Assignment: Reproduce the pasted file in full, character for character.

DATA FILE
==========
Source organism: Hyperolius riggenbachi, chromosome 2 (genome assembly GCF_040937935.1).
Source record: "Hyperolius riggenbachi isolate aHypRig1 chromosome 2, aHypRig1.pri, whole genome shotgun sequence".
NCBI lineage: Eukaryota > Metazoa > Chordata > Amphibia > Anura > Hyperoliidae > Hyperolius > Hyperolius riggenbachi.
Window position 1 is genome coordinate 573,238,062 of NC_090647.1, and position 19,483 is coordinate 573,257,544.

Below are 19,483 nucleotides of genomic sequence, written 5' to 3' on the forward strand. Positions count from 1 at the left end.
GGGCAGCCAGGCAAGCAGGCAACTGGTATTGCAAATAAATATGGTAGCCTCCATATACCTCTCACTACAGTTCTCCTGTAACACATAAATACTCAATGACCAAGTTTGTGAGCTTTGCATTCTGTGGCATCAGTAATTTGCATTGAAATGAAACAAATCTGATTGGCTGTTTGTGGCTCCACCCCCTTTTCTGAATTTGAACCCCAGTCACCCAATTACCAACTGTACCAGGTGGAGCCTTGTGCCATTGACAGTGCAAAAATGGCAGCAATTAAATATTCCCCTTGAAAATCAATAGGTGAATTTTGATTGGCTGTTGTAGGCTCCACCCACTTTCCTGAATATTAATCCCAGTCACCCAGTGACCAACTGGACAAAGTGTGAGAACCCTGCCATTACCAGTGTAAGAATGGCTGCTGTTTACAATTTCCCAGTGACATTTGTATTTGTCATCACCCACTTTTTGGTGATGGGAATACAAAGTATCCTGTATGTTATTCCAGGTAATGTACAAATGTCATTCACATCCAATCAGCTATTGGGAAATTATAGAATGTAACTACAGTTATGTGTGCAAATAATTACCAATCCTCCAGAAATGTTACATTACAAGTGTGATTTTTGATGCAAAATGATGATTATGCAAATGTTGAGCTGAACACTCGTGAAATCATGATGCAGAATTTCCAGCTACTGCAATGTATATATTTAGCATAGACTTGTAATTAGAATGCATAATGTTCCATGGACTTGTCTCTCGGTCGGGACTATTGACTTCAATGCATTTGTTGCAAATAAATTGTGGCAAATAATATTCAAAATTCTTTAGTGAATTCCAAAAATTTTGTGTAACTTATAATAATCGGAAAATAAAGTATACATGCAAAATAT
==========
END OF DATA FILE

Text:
Source organism: Hyperolius riggenbachi, chromosome 2 (genome assembly GCF_040937935.1).
Source record: "Hyperolius riggenbachi isolate aHypRig1 chromosome 2, aHypRig1.pri, whole genome shotgun sequence".
NCBI lineage: Eukaryota > Metazoa > Chordata > Amphibia > Anura > Hyperoliidae > Hyperolius > Hyperolius riggenbachi.
Window position 1 is genome coordinate 573,238,062 of NC_090647.1, and position 19,483 is coordinate 573,257,544.

Below are 19,483 nucleotides of genomic sequence, written 5' to 3' on the forward strand. Positions count from 1 at the left end.
GGGCAGCCAGGCAAGCAGGCAACTGGTATTGCAAATAAATATGGTAGCCTCCATATACCTCTCACTACAGTTCTCCTGTAACACATAAATACTCAATGACCAAGTTTGTGAGCTTTGCATTCTGTGGCATCAGTAATTTGCATTGAAATGAAACAAATCTGATTGGCTGTTTGTGGCTCCACCCCCTTTTCTGAATTTGAACCCCAGTCACCCAATTACCAACTGTACCAGGTGGAGCCTTGTGCCATTGACAGTGCAAAAATGGCAGCAATTAAATATTCCCCTTGAAAATCAATAGGTGAATTTTGATTGGCTGTTGTAGGCTCCACCCACTTTCCTGAATATTAATCCCAGTCACCCAGTGACCAACTGGACAAAGTGTGAGAACCCTGCCATTACCAGTGTAAGAATGGCTGCTGTTTACAATTTCCCAGTGACATTTGTATTTGTCATCACCCACTTTTTGGTGATGGGAATACAAAGTATCCTGTATGTTATTCCAGGTAATGTACAAATGTCATTCACATCCAATCAGCTATTGGGAAATTATAGAATGTAACTACAGTTATGTGTGCAAATAATTACCAATCCTCCAGAAATGTTACATTACAAGTGTGATTTTTGATGCAAAATGATGATTATGCAAATGTTGAGCTGAACACTCGTGAAATCATGATGCAGAATTTCCAGCTACTGCAATGTATATATTTAGCATAGACTTGTAATTAGAATGCATAATGTTCCATGGACTTGTCTCTCGGTCGGGACTATTGACTTCAATGCATTTGTTGCAAATAAATTGTGGCAAATAATATTCAAAATTCTTTAGTGAATTCCAAAAATTTTGTGTAACTTATAATAATCGGAAAATAAAGTATACATGCAAAATAT